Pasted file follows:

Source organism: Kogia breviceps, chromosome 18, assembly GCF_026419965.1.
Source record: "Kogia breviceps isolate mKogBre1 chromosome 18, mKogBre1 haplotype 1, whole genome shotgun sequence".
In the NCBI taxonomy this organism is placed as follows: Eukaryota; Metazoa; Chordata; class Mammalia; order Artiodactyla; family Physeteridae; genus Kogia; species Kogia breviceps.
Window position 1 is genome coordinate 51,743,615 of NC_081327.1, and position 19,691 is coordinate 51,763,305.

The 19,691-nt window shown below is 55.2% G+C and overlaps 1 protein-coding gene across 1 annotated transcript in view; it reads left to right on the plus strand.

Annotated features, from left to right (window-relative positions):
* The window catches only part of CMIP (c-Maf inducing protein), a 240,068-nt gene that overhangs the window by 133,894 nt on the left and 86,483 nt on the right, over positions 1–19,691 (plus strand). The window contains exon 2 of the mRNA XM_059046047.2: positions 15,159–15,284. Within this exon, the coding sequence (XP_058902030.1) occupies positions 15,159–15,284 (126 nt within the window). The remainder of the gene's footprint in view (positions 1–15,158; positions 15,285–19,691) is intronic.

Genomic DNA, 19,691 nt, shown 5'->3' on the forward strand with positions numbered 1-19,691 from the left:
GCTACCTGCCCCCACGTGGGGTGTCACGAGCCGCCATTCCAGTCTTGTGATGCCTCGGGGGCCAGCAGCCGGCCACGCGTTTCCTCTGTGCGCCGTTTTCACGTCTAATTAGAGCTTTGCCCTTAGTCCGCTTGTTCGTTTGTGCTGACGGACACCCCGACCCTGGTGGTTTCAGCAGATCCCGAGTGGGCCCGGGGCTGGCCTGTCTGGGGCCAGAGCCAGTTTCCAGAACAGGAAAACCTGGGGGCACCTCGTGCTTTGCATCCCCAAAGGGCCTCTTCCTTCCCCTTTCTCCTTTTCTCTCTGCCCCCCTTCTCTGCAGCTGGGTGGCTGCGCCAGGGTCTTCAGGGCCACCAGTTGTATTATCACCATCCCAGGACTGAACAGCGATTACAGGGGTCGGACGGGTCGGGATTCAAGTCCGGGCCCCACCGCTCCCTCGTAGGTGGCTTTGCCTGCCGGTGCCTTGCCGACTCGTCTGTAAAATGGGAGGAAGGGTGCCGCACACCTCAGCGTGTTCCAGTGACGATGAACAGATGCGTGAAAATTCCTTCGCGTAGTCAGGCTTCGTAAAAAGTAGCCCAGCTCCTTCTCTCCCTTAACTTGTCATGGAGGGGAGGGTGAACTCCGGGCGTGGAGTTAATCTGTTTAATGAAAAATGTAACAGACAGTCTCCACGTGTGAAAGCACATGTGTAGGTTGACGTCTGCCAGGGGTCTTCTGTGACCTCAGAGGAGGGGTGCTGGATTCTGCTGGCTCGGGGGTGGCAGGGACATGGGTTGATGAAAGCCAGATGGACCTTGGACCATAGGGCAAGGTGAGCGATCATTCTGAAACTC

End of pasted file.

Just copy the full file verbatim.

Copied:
Source organism: Kogia breviceps, chromosome 18, assembly GCF_026419965.1.
Source record: "Kogia breviceps isolate mKogBre1 chromosome 18, mKogBre1 haplotype 1, whole genome shotgun sequence".
In the NCBI taxonomy this organism is placed as follows: Eukaryota; Metazoa; Chordata; class Mammalia; order Artiodactyla; family Physeteridae; genus Kogia; species Kogia breviceps.
Window position 1 is genome coordinate 51,743,615 of NC_081327.1, and position 19,691 is coordinate 51,763,305.

The 19,691-nt window shown below is 55.2% G+C and overlaps 1 protein-coding gene across 1 annotated transcript in view; it reads left to right on the plus strand.

Annotated features, from left to right (window-relative positions):
* The window catches only part of CMIP (c-Maf inducing protein), a 240,068-nt gene that overhangs the window by 133,894 nt on the left and 86,483 nt on the right, over positions 1–19,691 (plus strand). The window contains exon 2 of the mRNA XM_059046047.2: positions 15,159–15,284. Within this exon, the coding sequence (XP_058902030.1) occupies positions 15,159–15,284 (126 nt within the window). The remainder of the gene's footprint in view (positions 1–15,158; positions 15,285–19,691) is intronic.

Genomic DNA, 19,691 nt, shown 5'->3' on the forward strand with positions numbered 1-19,691 from the left:
GCTACCTGCCCCCACGTGGGGTGTCACGAGCCGCCATTCCAGTCTTGTGATGCCTCGGGGGCCAGCAGCCGGCCACGCGTTTCCTCTGTGCGCCGTTTTCACGTCTAATTAGAGCTTTGCCCTTAGTCCGCTTGTTCGTTTGTGCTGACGGACACCCCGACCCTGGTGGTTTCAGCAGATCCCGAGTGGGCCCGGGGCTGGCCTGTCTGGGGCCAGAGCCAGTTTCCAGAACAGGAAAACCTGGGGGCACCTCGTGCTTTGCATCCCCAAAGGGCCTCTTCCTTCCCCTTTCTCCTTTTCTCTCTGCCCCCCTTCTCTGCAGCTGGGTGGCTGCGCCAGGGTCTTCAGGGCCACCAGTTGTATTATCACCATCCCAGGACTGAACAGCGATTACAGGGGTCGGACGGGTCGGGATTCAAGTCCGGGCCCCACCGCTCCCTCGTAGGTGGCTTTGCCTGCCGGTGCCTTGCCGACTCGTCTGTAAAATGGGAGGAAGGGTGCCGCACACCTCAGCGTGTTCCAGTGACGATGAACAGATGCGTGAAAATTCCTTCGCGTAGTCAGGCTTCGTAAAAAGTAGCCCAGCTCCTTCTCTCCCTTAACTTGTCATGGAGGGGAGGGTGAACTCCGGGCGTGGAGTTAATCTGTTTAATGAAAAATGTAACAGACAGTCTCCACGTGTGAAAGCACATGTGTAGGTTGACGTCTGCCAGGGGTCTTCTGTGACCTCAGAGGAGGGGTGCTGGATTCTGCTGGCTCGGGGGTGGCAGGGACATGGGTTGATGAAAGCCAGATGGACCTTGGACCATAGGGCAAGGTGAGCGATCATTCTGAAACTC